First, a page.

Unlike a friend or family member, a therapist has no pre-existing relationship with you. Hence, a therapist can support and guide you through the reflective process objectively, allowing them to guide and help you process your emotions and thoughts.
These are some reasons why seeing a therapist is different from sharing your problems with someone you know:
1. A therapist is objective and stays impartial
Chances are, your friend or family member is more likely to be emotionally affected based on your relationships and existing dynamics.
A therapist, however, observes and listens based on facts and what is shared. They use their experience, knowledge and skills from their professional training to guide and support you. This also allows you to be your truest self during therapy sessions.
2. The therapy session belongs to you
While your friends and family members may respond based on their perspectives which may be shaped by their personal beliefs and how they think.
In a therapy session, your perspective is central and the entire session focuses solely on you alone. Therapists are trained to listen; guide your reflective process objectively and avoid personal biases from negating the therapeutic process.
3. You are not imposing on anyone
At times, you may feel guilty for taking up the time and emotional reservoir provided by a friend or family member that you continually turn to for support. Which, in the long run, may impact your relationships with them.
Therapy, on the other hand, is a professional paid service by a qualified therapist. A therapist dedicates time and a private and confidential space for you. This allows you to benefit fully from the sessions without feeling guilty, judged or worried.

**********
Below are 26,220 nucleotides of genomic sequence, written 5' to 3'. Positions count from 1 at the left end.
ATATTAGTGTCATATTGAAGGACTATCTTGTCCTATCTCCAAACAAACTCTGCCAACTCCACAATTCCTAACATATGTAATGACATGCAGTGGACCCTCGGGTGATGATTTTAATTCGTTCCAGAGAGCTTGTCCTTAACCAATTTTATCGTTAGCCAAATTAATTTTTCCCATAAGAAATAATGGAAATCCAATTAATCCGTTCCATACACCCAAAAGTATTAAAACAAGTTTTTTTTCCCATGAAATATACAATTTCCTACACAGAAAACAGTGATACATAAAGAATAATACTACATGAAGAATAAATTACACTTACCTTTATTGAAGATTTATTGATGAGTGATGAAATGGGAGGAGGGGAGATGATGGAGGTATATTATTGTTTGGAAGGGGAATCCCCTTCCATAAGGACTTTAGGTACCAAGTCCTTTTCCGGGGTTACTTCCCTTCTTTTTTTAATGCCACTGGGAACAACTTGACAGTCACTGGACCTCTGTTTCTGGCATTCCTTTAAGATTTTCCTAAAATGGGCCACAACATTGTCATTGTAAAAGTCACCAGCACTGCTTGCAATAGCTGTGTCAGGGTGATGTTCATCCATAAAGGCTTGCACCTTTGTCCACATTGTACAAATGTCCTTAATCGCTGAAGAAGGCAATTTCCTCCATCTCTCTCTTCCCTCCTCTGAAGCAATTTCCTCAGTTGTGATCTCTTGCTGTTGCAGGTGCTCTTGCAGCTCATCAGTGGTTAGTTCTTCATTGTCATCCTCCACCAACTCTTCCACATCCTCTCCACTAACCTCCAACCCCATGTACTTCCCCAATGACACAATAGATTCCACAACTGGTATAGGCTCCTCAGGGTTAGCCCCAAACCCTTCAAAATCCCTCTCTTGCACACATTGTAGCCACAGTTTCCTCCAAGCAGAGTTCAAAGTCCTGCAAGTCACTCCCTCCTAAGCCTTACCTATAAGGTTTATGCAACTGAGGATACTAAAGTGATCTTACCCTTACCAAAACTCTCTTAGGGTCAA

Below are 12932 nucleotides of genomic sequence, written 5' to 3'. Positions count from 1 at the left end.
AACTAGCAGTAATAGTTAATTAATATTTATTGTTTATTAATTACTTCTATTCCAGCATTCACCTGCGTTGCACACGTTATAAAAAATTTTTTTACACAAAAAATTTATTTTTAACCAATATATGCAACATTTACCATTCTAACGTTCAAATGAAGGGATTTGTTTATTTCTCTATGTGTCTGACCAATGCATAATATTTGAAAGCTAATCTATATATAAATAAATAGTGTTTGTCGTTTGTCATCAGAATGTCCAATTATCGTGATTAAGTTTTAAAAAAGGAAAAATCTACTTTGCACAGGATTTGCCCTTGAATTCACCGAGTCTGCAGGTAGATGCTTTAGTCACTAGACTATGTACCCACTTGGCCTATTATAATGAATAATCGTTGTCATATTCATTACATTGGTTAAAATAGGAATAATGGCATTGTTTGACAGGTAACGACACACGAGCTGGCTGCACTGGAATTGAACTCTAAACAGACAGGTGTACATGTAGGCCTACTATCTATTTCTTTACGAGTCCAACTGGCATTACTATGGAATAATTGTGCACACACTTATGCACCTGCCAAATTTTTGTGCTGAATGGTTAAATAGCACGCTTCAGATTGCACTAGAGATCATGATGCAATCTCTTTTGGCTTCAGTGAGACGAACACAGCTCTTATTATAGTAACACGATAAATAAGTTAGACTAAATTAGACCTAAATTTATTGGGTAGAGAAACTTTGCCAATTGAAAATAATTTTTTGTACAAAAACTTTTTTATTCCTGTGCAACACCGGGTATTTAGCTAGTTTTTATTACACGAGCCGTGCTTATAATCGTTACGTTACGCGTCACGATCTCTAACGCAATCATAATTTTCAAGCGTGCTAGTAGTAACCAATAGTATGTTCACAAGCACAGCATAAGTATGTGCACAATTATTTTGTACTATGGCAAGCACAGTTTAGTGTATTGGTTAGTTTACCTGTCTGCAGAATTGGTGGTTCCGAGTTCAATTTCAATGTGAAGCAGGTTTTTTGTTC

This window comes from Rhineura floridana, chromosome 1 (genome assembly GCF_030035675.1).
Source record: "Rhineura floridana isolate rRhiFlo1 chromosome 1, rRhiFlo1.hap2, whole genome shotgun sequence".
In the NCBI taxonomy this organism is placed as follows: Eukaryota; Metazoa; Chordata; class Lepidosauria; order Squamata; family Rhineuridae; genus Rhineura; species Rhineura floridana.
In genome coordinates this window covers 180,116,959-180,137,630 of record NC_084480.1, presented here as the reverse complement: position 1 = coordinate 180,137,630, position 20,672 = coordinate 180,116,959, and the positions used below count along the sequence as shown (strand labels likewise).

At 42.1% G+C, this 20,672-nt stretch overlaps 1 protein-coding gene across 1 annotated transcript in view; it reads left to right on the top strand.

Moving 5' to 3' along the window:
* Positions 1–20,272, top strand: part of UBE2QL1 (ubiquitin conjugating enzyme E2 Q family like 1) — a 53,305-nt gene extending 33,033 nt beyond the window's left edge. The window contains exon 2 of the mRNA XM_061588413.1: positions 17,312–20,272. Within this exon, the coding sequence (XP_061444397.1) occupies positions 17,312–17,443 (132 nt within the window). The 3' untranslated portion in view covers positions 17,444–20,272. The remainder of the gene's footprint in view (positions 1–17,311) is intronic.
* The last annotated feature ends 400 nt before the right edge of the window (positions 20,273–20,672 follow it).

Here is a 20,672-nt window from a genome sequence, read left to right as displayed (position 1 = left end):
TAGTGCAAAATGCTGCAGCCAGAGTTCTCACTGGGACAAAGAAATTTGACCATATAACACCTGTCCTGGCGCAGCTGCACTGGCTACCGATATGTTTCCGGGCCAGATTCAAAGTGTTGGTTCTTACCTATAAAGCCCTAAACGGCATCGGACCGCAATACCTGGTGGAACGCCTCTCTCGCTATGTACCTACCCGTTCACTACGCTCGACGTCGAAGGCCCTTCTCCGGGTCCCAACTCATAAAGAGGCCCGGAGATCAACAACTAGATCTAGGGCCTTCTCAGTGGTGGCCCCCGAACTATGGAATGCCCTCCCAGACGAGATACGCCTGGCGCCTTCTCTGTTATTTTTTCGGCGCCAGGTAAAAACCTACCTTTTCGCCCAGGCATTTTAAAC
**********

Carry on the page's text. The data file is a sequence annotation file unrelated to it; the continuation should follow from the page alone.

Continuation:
4. Your privacy and confidentiality is strictly maintained
The practice of art therapy is bound by a strict and non-negotiable code of ethics outlined by the various therapy associations. What you share with a therapist remains private and confidential. This is important for our clients to feel safe and respected at all times.
Only under the following circumstances will information be reported to the relevant authorities:
- (a) intended harm towards self or others, and
- (b) when required to comply with the law
5. A therapist is certified as a trained professional
A friend or family member may not be equipped with the skills to give you the support needed for growth and change. Whereas, a therapist undergoes rigorous training; hundreds of hours of supervised clinical experience; and continuous professional development. All these better help clients process complex emotions, abstract thoughts and move past difficult experiences.
Finding a suitable or the right therapist
- Do your research! There are various health care and mental wellness professionals available to you. Find out their techniques and modalities and consider if these might work for you. If you would like to consider art psychotherapy, read more about what we offer and how we can help you.
- Shortlist your options and talk to them. Send them an email, arrange for a phone call or meet them online. As a potential client, you have the right to find out more about their credentials, experience and areas of specialisation.
- Seek the best client-therapist fit. It may take some trial and error to find a therapist you can connect with and feel safe to embark on your therapy journey with. Consider attending one or two sessions before committing to a longer package. Remember, you have the right to decline any therapist or centre that upsells or hard sells their services to you.